alarm-ringing ambulance angle2 archive arrow-down arrow-left arrow-right arrow-up at-sign baby baby2 bag binoculars book-open book2 bookmark2 bubble calendar-check calendar-empty camera2 cart chart-growth check chevron-down chevron-left chevron-right chevron-up circle-minus circle city clapboard-play clipboard-empty clipboard-text clock clock2 cloud-download cloud-windy cloud clubs cog cross crown cube youtube diamond4 diamonds drop-crossed drop2 earth ellipsis envelope-open envelope exclamation eye-dropper eye facebook file-empty fire flag2 flare foursquare gift glasses google graph hammer-wrench heart-pulse heart home instagram joystick lamp layers lifebuoy link linkedin list lock magic-wand map-marker map medal-empty menu microscope minus moon mustache-glasses paper-plane paperclip papers pen pencil pie-chart pinterest plus-circle plus power pushpin question rain reading receipt recycle reminder sad shield-check smartphone smile soccer spades speed-medium spotlights star-empty star-half star store sun-glasses sun tag telephone thumbs-down thumbs-up tree tumblr twitter user users wheelchair write yelp youtube

How to Avoid the Dreaded Bottle Rot

As pediatric dental care experts, our top priority is good dental health in our young patients.

In addition to providing great care in our practice, this includes giving parents of small children all the tools and knowledge they need to keep those teeth healthy and strong. Today, we want to focus on protecting kids’ teeth from something called “bottle rot.”

Bottle Rot: Pretty Much What It Sounds Like

Bottle rot, also called “baby bottle tooth decay” is what happens when the sugar in milk or juice is allowed to linger in a baby, toddler, or small child’s mouth for extended periods of time on a regular basis. A bottle or sippy cup at bedtime is a major culprit. Over time, those sugars feed the bacteria in the child’s mouth, and they can develop serious tooth decay and cavities. It can even happen with breast feeding if the baby’s gums and teeth aren’t cleaned afterward!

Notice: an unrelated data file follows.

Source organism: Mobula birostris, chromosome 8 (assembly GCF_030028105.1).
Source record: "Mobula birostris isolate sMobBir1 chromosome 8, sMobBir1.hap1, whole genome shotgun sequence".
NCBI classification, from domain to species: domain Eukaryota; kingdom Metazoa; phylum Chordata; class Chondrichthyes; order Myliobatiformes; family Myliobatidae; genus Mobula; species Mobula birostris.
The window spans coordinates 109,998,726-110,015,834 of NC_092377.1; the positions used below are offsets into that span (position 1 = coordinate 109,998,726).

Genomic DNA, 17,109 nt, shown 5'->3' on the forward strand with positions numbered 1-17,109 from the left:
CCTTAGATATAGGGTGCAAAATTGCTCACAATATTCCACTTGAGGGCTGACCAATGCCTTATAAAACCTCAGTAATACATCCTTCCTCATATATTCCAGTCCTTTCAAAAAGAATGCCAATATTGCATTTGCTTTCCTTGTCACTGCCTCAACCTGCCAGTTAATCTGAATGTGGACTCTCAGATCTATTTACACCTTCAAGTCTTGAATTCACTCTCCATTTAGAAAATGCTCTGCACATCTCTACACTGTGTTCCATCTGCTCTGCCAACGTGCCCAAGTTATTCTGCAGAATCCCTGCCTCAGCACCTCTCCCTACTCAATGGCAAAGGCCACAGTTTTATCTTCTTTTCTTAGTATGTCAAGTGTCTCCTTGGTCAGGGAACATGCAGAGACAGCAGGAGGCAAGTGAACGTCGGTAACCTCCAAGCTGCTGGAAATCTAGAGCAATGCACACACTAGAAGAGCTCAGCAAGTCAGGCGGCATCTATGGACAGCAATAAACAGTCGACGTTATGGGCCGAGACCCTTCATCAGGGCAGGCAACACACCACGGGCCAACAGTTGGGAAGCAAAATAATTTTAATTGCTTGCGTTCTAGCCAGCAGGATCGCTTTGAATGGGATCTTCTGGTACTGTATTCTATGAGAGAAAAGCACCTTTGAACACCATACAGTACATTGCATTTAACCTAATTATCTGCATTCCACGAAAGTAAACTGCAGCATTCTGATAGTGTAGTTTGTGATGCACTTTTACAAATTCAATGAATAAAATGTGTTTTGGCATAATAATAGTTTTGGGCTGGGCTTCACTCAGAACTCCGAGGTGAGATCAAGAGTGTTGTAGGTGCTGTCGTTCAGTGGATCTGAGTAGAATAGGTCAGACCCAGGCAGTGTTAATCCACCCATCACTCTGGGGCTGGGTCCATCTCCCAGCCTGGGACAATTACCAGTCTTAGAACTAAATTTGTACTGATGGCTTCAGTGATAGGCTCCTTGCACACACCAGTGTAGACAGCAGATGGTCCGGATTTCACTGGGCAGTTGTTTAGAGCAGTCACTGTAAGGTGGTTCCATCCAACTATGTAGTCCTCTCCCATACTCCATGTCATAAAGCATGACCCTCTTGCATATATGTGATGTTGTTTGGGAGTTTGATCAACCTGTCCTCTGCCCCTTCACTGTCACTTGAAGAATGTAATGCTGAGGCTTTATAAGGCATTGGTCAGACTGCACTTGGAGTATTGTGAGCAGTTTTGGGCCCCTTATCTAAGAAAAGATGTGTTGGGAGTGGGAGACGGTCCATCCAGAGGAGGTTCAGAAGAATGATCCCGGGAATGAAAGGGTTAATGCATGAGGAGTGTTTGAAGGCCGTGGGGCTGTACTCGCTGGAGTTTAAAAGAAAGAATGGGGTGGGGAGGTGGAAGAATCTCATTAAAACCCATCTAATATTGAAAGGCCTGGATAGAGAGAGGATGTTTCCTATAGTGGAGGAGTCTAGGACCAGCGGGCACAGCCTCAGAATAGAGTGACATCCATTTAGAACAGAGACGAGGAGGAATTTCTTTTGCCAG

Tips for Preventing Bottle Rot

Avoiding this problem is simple in theory: only use bottles or sippy cups at mealtimes. If a child older than six months still gets thirsty in between meals, give them water. In practice, sometimes it’s hard to withhold that tasty juice when it’s what the little one wants, particularly when bedtime feels like a battle zone, but stay strong! Keeping their adorable smiles healthy will be worth it.

Beyond limiting bottles and sippy cups to mealtimes, it’s also important to clean out the milk or juice residue after a meal. Start brushing those baby teeth as soon as they appear, using a soft toothbrush and a tiny dab of toothpaste. It’s also a good idea to limit their overall consumption of sugary drinks like juice and soda.

Treating Bottle Rot When It Happens

If your child already has some tooth decay or you’re worried they might have it in the future, schedule an appointment with us! We can assess how extensive the decay is and determine the best steps to take to treat existing cavities and prevent new ones from developing. We can also give their teeth extra protection with sealants and fluoride varnish treatments.

Help Us Help Your Child Have Healthy Teeth and Gums

Parenting comes with all kinds of challenges, but we want to help make sure that keeping your children’s teeth healthy is as easy to achieve as possible, including preventing and treating bottle rot. If it’s been a while since you brought your kids in for a dental exam and professional cleaning, just give us a call!

Thank you for being part of our practice family!

Top image used under CC0 Public Domain license. Image cropped and modified from original.
The content on this blog is not intended to be a substitute for professional medical advice, diagnosis, or treatment. Always seek the advice of qualified health providers with questions you may have regarding medical conditions.